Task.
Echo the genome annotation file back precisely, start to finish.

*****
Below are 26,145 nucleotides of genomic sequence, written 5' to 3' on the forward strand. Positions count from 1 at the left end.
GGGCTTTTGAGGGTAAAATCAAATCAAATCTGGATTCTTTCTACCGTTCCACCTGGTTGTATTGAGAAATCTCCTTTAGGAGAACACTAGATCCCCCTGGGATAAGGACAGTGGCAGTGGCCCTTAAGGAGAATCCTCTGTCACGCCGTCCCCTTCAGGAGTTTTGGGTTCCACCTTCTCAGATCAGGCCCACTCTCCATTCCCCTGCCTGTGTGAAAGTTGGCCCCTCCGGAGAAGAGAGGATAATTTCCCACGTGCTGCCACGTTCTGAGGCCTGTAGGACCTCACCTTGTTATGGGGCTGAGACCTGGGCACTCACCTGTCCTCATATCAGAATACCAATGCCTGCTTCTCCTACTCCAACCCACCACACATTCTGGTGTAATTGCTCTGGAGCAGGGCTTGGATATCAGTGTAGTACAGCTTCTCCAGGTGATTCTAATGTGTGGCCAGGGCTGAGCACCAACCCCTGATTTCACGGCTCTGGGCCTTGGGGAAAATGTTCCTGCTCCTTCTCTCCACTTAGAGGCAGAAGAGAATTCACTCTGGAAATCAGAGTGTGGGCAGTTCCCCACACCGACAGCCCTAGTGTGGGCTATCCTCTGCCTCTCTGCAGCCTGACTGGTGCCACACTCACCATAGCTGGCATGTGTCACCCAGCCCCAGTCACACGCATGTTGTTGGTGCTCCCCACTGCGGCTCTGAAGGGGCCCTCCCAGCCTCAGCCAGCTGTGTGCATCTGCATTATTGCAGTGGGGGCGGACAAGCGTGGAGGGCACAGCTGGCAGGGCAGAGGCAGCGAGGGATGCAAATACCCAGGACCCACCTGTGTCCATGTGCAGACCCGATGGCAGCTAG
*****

Below are 26,145 nucleotides of genomic sequence, written 5' to 3' on the forward strand. Positions count from 1 at the left end.
GGGCTTTTGAGGGTAAAATCAAATCAAATCTGGATTCTTTCTACCGTTCCACCTGGTTGTATTGAGAAATCTCCTTTAGGAGAACACTAGATCCCCCTGGGATAAGGACAGTGGCAGTGGCCCTTAAGGAGAATCCTCTGTCACGCCGTCCCCTTCAGGAGTTTTGGGTTCCACCTTCTCAGATCAGGCCCACTCTCCATTCCCCTGCCTGTGTGAAAGTTGGCCCCTCCGGAGAAGAGAGGATAATTTCCCACGTGCTGCCACGTTCTGAGGCCTGTAGGACCTCACCTTGTTATGGGGCTGAGACCTGGGCACTCACCTGTCCTCATATCAGAATACCAATGCCTGCTTCTCCTACTCCAACCCACCACACATTCTGGTGTAATTGCTCTGGAGCAGGGCTTGGATATCAGTGTAGTACAGCTTCTCCAGGTGATTCTAATGTGTGGCCAGGGCTGAGCACCAACCCCTGATTTCACGGCTCTGGGCCTTGGGGAAAATGTTCCTGCTCCTTCTCTCCACTTAGAGGCAGAAGAGAATTCACTCTGGAAATCAGAGTGTGGGCAGTTCCCCACACCGACAGCCCTAGTGTGGGCTATCCTCTGCCTCTCTGCAGCCTGACTGGTGCCACACTCACCATAGCTGGCATGTGTCACCCAGCCCCAGTCACACGCATGTTGTTGGTGCTCCCCACTGCGGCTCTGAAGGGGCCCTCCCAGCCTCAGCCAGCTGTGTGCATCTGCATTATTGCAGTGGGGGCGGACAAGCGTGGAGGGCACAGCTGGCAGGGCAGAGGCAGCGAGGGATGCAAATACCCAGGACCCACCTGTGTCCATGTGCAGACCCGATGGCAGCTAG